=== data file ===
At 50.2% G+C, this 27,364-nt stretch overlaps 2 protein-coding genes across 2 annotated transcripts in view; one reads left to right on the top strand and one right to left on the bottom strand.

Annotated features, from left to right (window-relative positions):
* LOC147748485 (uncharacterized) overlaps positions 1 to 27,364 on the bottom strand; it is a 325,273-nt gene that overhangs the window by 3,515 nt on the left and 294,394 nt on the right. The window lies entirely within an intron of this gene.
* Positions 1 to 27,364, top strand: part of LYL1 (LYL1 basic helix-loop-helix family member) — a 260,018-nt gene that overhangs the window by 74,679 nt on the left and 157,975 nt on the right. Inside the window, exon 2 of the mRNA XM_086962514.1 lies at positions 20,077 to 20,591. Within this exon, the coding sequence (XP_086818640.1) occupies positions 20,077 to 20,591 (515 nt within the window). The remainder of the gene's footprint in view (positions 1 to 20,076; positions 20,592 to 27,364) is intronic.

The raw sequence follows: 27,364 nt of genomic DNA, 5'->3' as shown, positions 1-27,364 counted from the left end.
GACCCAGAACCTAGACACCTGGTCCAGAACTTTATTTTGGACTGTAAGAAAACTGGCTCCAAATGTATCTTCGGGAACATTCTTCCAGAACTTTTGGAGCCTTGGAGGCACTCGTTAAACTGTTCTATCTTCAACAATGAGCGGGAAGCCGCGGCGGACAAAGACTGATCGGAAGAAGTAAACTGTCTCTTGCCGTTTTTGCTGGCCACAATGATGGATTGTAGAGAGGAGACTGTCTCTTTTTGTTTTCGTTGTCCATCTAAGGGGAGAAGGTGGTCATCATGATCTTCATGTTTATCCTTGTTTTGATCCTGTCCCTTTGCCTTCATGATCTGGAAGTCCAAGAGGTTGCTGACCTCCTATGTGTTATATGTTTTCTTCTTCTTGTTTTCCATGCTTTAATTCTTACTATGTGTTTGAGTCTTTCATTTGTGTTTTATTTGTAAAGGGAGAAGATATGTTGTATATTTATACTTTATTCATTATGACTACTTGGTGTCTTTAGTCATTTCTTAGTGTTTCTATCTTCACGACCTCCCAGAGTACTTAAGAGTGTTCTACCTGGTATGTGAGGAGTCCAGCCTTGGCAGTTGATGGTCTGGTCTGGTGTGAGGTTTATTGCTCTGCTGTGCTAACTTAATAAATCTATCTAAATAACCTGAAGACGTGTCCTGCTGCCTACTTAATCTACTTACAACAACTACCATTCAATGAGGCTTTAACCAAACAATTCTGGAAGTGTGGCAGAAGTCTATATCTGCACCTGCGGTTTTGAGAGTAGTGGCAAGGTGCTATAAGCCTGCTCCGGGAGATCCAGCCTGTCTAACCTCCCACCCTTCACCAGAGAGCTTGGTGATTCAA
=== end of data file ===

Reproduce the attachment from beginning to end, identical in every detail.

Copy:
At 50.2% G+C, this 27,364-nt stretch overlaps 2 protein-coding genes across 2 annotated transcripts in view; one reads left to right on the top strand and one right to left on the bottom strand.

Annotated features, from left to right (window-relative positions):
* LOC147748485 (uncharacterized) overlaps positions 1 to 27,364 on the bottom strand; it is a 325,273-nt gene that overhangs the window by 3,515 nt on the left and 294,394 nt on the right. The window lies entirely within an intron of this gene.
* Positions 1 to 27,364, top strand: part of LYL1 (LYL1 basic helix-loop-helix family member) — a 260,018-nt gene that overhangs the window by 74,679 nt on the left and 157,975 nt on the right. Inside the window, exon 2 of the mRNA XM_086962514.1 lies at positions 20,077 to 20,591. Within this exon, the coding sequence (XP_086818640.1) occupies positions 20,077 to 20,591 (515 nt within the window). The remainder of the gene's footprint in view (positions 1 to 20,076; positions 20,592 to 27,364) is intronic.

The raw sequence follows: 27,364 nt of genomic DNA, 5'->3' as shown, positions 1-27,364 counted from the left end.
GACCCAGAACCTAGACACCTGGTCCAGAACTTTATTTTGGACTGTAAGAAAACTGGCTCCAAATGTATCTTCGGGAACATTCTTCCAGAACTTTTGGAGCCTTGGAGGCACTCGTTAAACTGTTCTATCTTCAACAATGAGCGGGAAGCCGCGGCGGACAAAGACTGATCGGAAGAAGTAAACTGTCTCTTGCCGTTTTTGCTGGCCACAATGATGGATTGTAGAGAGGAGACTGTCTCTTTTTGTTTTCGTTGTCCATCTAAGGGGAGAAGGTGGTCATCATGATCTTCATGTTTATCCTTGTTTTGATCCTGTCCCTTTGCCTTCATGATCTGGAAGTCCAAGAGGTTGCTGACCTCCTATGTGTTATATGTTTTCTTCTTCTTGTTTTCCATGCTTTAATTCTTACTATGTGTTTGAGTCTTTCATTTGTGTTTTATTTGTAAAGGGAGAAGATATGTTGTATATTTATACTTTATTCATTATGACTACTTGGTGTCTTTAGTCATTTCTTAGTGTTTCTATCTTCACGACCTCCCAGAGTACTTAAGAGTGTTCTACCTGGTATGTGAGGAGTCCAGCCTTGGCAGTTGATGGTCTGGTCTGGTGTGAGGTTTATTGCTCTGCTGTGCTAACTTAATAAATCTATCTAAATAACCTGAAGACGTGTCCTGCTGCCTACTTAATCTACTTACAACAACTACCATTCAATGAGGCTTTAACCAAACAATTCTGGAAGTGTGGCAGAAGTCTATATCTGCACCTGCGGTTTTGAGAGTAGTGGCAAGGTGCTATAAGCCTGCTCCGGGAGATCCAGCCTGTCTAACCTCCCACCCTTCACCAGAGAGCTTGGTGATTCAA